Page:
New Direct Air Routes Signal Strengthening Ties Between China and the Republic of Ireland
Written by David Croasdale, Newell Public Relations - June 2018
As part of a new Walsh:PR blog series called The Global Perspective, we’ll be inviting our IPREX partners from around the world to provide communications perspectives and business insights from their markets. First up is David Croasdale from Newell Public Relations, one of China’s leading independent communications firms with offices in Beijing, Shanghai and Hong Kong. With Brexit on the horizon, David provides a perspective on the strengthening of ties between Ireland and the global economic superpower of China.
This month marks the start of the first direct flights between Dublin and Beijing and Hong Kong helping spark an increase in business activity between the two nations. Cathay Pacific commenced a four-times-per-week direct route to Dublin from the HKSAR on 2 June 2018 and Hainan Airways a similar schedule from Beijing on 12 June 2018.
Trade between the Republic of Ireland and China has more than doubled since 2013 to an estimated 15 billion euros (US$18.4 billion) in 2017. China is already Ireland’s third largest market for agricultural exports, which have ballooned five-fold to 1 billion euros last year from around 200 million euros in 2010, and the second largest for dairy and pork products.
The two countries are actively seeking to deepen cooperation on multiple fronts. Last month, a large delegation of Irish food industry representatives began a week-long trade mission to China and Hong Kong. Led by Michael Creed TD, the Minister for Agriculture, Food and the Marine, the high level political visit provided an opportunity to present the Irish beef sector to potential buyers and distributors, following the news in April that Ireland had become the first European Union country to gain access to China’s fast-growing beef market.
With a rapidly growing Chinese middle class there is strong demand for protein and dairy products, particularly infant formula, and Ireland is in a position to produce and provide some of the best and safest foods on the planet.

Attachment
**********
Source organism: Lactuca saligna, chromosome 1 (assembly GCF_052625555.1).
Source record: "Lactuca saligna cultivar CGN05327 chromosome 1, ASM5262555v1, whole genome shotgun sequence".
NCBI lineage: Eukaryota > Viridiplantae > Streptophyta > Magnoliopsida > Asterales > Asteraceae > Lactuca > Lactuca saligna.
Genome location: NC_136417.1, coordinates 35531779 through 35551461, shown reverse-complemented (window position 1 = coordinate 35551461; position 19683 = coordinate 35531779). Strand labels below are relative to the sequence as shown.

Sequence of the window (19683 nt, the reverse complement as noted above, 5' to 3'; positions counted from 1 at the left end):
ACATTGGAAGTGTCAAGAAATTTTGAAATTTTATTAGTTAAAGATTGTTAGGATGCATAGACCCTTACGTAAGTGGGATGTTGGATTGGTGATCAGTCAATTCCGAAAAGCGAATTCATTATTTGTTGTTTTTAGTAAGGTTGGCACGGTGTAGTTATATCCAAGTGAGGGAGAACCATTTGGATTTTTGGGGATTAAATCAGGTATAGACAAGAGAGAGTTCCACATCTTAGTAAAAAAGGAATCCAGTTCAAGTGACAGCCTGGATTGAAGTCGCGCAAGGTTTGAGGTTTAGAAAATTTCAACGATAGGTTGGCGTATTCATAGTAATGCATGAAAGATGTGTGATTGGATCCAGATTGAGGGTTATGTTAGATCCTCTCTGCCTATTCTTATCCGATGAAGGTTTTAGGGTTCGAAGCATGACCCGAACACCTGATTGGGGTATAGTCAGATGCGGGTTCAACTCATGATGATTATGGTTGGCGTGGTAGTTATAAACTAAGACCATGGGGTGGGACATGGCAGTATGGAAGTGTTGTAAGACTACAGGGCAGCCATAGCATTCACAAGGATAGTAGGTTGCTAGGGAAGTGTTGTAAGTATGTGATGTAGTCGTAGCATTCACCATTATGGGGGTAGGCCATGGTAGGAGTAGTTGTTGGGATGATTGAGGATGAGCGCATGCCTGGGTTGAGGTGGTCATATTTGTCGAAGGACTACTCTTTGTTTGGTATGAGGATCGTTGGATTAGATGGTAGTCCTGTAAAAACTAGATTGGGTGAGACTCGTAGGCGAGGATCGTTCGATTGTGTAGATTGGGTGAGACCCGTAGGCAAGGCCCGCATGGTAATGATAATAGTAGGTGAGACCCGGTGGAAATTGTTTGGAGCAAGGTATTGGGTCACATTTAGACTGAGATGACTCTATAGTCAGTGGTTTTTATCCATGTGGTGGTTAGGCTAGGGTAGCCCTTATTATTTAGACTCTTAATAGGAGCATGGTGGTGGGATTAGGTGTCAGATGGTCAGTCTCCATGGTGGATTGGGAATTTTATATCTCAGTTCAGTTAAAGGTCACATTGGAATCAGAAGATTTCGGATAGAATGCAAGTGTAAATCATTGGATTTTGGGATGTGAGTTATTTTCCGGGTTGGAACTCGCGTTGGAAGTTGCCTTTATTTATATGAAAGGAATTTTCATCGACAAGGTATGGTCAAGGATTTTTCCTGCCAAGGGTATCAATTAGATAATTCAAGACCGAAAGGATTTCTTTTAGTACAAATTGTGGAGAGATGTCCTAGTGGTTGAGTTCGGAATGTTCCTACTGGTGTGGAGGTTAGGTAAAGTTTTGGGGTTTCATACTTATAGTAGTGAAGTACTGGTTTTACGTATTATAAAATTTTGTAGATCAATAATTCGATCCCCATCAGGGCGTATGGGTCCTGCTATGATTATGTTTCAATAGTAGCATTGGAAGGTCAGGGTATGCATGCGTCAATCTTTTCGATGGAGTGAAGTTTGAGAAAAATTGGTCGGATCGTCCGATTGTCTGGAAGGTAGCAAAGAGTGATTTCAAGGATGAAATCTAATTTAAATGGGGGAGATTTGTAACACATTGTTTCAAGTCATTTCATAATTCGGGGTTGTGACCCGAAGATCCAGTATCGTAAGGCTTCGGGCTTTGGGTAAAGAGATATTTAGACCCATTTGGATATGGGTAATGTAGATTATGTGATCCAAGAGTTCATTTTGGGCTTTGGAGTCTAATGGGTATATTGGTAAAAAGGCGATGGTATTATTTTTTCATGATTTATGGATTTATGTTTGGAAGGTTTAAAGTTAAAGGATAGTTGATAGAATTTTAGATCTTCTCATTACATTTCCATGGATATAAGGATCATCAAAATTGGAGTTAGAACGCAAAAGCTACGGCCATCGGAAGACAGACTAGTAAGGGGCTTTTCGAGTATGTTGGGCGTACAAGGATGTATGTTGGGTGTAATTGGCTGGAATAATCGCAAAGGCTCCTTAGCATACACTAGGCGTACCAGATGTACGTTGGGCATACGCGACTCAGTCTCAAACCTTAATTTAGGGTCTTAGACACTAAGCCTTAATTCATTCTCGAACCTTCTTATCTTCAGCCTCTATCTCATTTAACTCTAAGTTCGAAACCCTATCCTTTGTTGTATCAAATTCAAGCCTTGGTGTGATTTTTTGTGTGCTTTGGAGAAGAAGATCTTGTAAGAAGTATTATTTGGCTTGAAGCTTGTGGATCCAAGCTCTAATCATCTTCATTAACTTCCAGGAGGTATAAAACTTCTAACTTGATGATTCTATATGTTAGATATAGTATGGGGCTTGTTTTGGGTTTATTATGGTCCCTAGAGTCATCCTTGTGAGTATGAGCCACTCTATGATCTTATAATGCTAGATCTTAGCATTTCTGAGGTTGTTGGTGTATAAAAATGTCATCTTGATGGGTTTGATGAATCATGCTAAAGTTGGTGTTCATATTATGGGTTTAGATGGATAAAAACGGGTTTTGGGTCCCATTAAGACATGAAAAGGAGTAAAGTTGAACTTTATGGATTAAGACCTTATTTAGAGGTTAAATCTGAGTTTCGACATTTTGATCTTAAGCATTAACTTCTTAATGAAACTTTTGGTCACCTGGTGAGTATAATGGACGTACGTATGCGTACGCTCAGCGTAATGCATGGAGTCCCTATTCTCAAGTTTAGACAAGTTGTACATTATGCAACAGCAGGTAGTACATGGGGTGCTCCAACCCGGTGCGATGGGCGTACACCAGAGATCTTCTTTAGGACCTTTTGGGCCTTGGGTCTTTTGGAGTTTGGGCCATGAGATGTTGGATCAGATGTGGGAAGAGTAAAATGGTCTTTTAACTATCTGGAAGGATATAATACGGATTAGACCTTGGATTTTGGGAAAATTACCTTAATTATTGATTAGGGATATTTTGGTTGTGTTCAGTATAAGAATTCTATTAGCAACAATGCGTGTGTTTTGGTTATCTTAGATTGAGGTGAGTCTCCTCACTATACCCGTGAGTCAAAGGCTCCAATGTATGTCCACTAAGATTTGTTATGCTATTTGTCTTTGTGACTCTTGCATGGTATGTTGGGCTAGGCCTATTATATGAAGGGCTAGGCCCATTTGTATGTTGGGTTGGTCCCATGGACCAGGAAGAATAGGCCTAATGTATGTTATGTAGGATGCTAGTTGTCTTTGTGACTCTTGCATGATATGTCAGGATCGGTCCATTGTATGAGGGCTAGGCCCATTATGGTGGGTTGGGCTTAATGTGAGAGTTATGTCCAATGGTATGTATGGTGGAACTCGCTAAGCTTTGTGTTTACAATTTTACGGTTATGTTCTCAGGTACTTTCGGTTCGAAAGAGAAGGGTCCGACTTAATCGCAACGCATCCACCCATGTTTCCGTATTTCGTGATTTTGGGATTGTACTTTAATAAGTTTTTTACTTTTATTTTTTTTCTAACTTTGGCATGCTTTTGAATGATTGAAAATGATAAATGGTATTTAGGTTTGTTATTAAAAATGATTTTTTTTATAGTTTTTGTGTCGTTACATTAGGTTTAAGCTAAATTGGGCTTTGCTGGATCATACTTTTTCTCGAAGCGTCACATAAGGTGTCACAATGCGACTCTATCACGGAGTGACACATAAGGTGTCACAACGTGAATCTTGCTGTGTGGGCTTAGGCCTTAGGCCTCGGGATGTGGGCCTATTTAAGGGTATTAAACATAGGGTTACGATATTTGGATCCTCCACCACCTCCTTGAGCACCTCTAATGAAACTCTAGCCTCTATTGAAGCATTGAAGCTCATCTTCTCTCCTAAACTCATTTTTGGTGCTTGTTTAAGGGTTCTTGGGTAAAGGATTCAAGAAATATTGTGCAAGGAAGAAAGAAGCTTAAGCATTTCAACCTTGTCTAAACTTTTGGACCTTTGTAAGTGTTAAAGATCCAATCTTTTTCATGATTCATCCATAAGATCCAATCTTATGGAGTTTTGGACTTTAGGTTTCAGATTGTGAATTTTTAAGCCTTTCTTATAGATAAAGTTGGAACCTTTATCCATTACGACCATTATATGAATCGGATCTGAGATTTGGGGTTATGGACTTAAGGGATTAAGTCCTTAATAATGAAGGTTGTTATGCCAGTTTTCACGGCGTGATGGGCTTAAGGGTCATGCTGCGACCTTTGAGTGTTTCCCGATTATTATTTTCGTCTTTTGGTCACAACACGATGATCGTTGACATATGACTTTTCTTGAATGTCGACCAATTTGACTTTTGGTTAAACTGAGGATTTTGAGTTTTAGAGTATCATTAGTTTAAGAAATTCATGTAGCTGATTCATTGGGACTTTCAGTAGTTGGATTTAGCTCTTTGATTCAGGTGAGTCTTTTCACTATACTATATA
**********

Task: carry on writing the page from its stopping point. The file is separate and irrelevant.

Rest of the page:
Outside of food and agriculture, Ireland is lobbying for Chinese investment into the Republic as an important platform into the European Union. With Britain leaving the EU, Ireland will become the only English-speaking country in the Eurozone block and a good alternative for inbound investment to a market of more than 500 million people.
Additionally, Ireland can be a good ally in promoting Xi Jinping’s Belt and Road programme to the EU – replacing the role currently held by the UK.
Like the UK, Ireland is also a member of the Asian Infrastructure Investment Bank (AIIB), set up in 2017 by China to assist development in the Asia region. The Republic can bring its expertise in green energy, climate change and technology to projects in the region. The Bank also serves to develop Ireland’s strong ties to the rest of the Asia, which is growing by leaps and bounds, providing economic opportunities for Irish exporters to this the vibrant region.
The new direct routes will also bring more Chinese people to Ireland. Last year, more than 70,000 Chinese tourists visited Ireland. Tourism Ireland expects that by 2025 the number of Chinese tourists to Ireland will exceed 175,000, more than double that of 2017.
Ireland is a very “green country”. So its natural habitats are first rate. And on top of that it has a young population and a culture of crafts, entertainment and pubs, so it’s a wonderful tourism product, and one sure to encourage many Chinese people, once the word gets out.
The environment is also perfect for study and education with the government seeking to attract more overseas students. Ireland has per capita the highest numbers of Noble Prize Winners in literature. With direct flights and more interactions, the relationship is only sure to grow.
Walsh:PR and Newell Public Relations are partners in IPREX, a global platform of over 60 independent communications agencies with over 100 offices and 1,600 staff worldwide.
Photo source: Ireland China Business Association.